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Sharing the road: Volvo and Uber will jointly develop self-driving cars

Uber autonomous Volvo XC90
Volvo and Uber will collaborate on the development of self-driving cars, something both companies have been pursuing independently for some time.

The Swedish carmaker and U.S. ride-sharing giant have together pledged $300 million toward the collaboration, which still start with the development of “base vehicles” that will serve as test beds for the tech. The vehicles will be manufactured by Volvo, and then purchased by Uber.

Using the same vehicle design will allow the two companies to synchronize their autonomous-car development programs. A Volvo press release said only that the base vehicle will use its Scalable Product Architecture (SPA) platform, which underpins the XC90 SUV, S90 sedan, and V90 wagon. Renderings released by Volvo show an XC90 with Uber graphics and added hardware for autonomous driving. Vehicles like this will give free rides to the public in Pittsburgh this month.

Read more: Volvo draws a line in the sand on self-driving cars

Both companies have extensive ongoing autonomous-car research projects. Uber has a fleet of Ford Fusion Hybrid prototypes that began roaming the streets of Pittsburgh earlier this year. Under its DriveMe banner, Volvo has been testing various autonomous systems in Gothenburg, Sweden, and plans to expand tests to London and several cities in China by 2017. The carmaker believes autonomous driving will help eliminate injuries and deaths in its new cars by 2020.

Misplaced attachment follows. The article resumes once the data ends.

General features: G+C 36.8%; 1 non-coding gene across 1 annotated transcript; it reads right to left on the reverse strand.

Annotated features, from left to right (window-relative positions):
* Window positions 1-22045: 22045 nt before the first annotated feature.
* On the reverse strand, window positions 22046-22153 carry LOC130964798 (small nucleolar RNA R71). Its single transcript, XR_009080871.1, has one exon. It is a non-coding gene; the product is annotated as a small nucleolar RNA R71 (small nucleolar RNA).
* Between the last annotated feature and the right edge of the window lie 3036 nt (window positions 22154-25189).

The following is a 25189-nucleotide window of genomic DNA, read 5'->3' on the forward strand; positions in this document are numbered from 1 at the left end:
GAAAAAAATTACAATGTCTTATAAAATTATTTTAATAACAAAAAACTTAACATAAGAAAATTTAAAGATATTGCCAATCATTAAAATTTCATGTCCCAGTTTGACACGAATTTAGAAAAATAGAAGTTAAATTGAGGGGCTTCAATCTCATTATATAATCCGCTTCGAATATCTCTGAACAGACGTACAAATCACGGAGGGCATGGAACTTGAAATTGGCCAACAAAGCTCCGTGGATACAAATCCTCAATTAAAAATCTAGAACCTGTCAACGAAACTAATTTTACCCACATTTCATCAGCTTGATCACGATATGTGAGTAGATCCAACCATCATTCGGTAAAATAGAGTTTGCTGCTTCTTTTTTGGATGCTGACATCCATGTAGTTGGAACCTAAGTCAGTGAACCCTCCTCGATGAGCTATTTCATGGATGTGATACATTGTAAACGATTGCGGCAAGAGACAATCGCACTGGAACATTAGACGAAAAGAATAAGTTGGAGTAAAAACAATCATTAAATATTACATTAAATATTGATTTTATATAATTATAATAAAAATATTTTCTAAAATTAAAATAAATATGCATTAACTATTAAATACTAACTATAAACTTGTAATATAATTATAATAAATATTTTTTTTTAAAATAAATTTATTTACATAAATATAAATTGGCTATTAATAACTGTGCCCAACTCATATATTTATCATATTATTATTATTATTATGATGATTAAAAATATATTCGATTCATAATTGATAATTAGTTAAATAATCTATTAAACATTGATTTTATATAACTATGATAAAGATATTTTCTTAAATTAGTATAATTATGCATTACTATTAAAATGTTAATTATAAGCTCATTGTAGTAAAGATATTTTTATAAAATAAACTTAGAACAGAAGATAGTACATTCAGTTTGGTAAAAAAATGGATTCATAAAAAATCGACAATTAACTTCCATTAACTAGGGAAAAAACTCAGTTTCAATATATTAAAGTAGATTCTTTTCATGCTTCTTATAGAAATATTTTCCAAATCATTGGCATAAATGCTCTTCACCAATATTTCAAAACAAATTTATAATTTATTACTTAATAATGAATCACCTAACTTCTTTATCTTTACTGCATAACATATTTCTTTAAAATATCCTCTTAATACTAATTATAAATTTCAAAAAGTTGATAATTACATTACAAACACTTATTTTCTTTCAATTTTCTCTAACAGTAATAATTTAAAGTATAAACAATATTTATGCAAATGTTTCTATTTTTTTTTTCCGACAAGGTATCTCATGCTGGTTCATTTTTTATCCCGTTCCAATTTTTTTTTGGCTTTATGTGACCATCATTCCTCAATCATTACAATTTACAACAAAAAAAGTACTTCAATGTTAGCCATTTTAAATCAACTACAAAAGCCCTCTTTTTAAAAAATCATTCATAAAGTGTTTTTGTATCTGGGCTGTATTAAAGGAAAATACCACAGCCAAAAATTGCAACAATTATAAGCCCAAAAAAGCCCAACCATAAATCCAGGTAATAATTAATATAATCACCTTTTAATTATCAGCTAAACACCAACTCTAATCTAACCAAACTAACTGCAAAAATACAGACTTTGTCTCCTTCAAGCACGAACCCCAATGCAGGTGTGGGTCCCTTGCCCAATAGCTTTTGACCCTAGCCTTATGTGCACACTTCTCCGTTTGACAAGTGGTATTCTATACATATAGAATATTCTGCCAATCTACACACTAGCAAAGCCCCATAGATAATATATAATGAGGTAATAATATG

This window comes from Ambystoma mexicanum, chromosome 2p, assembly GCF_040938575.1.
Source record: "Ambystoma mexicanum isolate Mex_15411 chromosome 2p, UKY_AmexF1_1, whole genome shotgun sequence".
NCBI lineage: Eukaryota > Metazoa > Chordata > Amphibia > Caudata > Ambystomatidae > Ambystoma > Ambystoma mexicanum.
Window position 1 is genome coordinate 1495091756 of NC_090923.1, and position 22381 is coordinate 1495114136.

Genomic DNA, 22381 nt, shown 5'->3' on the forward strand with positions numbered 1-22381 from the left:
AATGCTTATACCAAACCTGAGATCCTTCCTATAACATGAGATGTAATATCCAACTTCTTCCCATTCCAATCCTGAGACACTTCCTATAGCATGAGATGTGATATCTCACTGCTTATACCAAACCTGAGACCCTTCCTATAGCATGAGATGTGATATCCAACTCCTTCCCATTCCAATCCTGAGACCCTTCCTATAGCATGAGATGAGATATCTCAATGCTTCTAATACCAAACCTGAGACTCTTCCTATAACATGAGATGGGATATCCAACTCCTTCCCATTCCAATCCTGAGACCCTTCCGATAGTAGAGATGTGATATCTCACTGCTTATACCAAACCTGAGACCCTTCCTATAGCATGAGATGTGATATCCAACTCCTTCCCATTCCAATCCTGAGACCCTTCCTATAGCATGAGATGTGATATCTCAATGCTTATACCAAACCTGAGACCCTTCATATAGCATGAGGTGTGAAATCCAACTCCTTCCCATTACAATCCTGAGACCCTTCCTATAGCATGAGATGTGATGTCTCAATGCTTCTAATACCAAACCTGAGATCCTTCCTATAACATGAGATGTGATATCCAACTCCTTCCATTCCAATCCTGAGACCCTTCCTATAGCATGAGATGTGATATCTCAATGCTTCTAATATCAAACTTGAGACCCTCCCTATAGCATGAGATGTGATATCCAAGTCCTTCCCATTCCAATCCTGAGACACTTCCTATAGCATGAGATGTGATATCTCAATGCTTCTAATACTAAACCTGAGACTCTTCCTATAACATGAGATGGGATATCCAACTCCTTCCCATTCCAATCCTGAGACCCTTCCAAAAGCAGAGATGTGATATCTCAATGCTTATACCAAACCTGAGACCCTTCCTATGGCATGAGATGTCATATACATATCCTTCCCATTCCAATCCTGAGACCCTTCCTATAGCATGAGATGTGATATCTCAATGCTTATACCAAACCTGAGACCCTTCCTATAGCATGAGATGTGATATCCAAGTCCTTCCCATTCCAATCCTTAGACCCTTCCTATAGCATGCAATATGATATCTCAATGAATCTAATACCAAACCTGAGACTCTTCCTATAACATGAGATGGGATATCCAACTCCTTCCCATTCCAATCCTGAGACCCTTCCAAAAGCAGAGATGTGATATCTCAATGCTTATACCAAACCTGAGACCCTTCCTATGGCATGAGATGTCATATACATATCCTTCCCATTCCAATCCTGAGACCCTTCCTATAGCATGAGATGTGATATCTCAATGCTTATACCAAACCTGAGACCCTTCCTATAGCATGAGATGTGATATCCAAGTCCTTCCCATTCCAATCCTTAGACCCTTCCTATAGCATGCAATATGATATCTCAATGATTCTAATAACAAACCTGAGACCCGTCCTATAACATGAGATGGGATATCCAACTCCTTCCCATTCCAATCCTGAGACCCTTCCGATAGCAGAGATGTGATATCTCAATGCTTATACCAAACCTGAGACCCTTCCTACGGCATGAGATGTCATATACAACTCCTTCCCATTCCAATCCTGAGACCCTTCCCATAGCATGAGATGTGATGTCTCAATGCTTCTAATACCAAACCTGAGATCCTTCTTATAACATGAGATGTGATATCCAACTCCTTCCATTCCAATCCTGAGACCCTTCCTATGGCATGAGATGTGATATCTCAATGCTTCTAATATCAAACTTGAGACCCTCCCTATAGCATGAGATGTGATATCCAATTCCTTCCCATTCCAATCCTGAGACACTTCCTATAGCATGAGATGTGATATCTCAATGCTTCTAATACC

Volvo joins General Motors in pairing with a ride-sharing company to expand its business. GM invests in Lyft, and provides cars to Lyft drivers under a low-cost leasing program. It is widely believed that autonomous cars currently being developed by recent GM acquisition Cruise Automation are destined for Lyft service. Ford claims it will release a fully-autonomous car aimed at ride-sharing services in five years.

Executives and analysts believe the combination of self-driving cars and ride sharing could be a potent one. Ride-sharing companies could significantly cut costs and increase availability by eliminating human drivers. At the same time, automakers can use the potential sale of fleets of self-driving cars to ride-sharing companies as a hedge against decreases in individual car ownership those very companies are expected to instigate.

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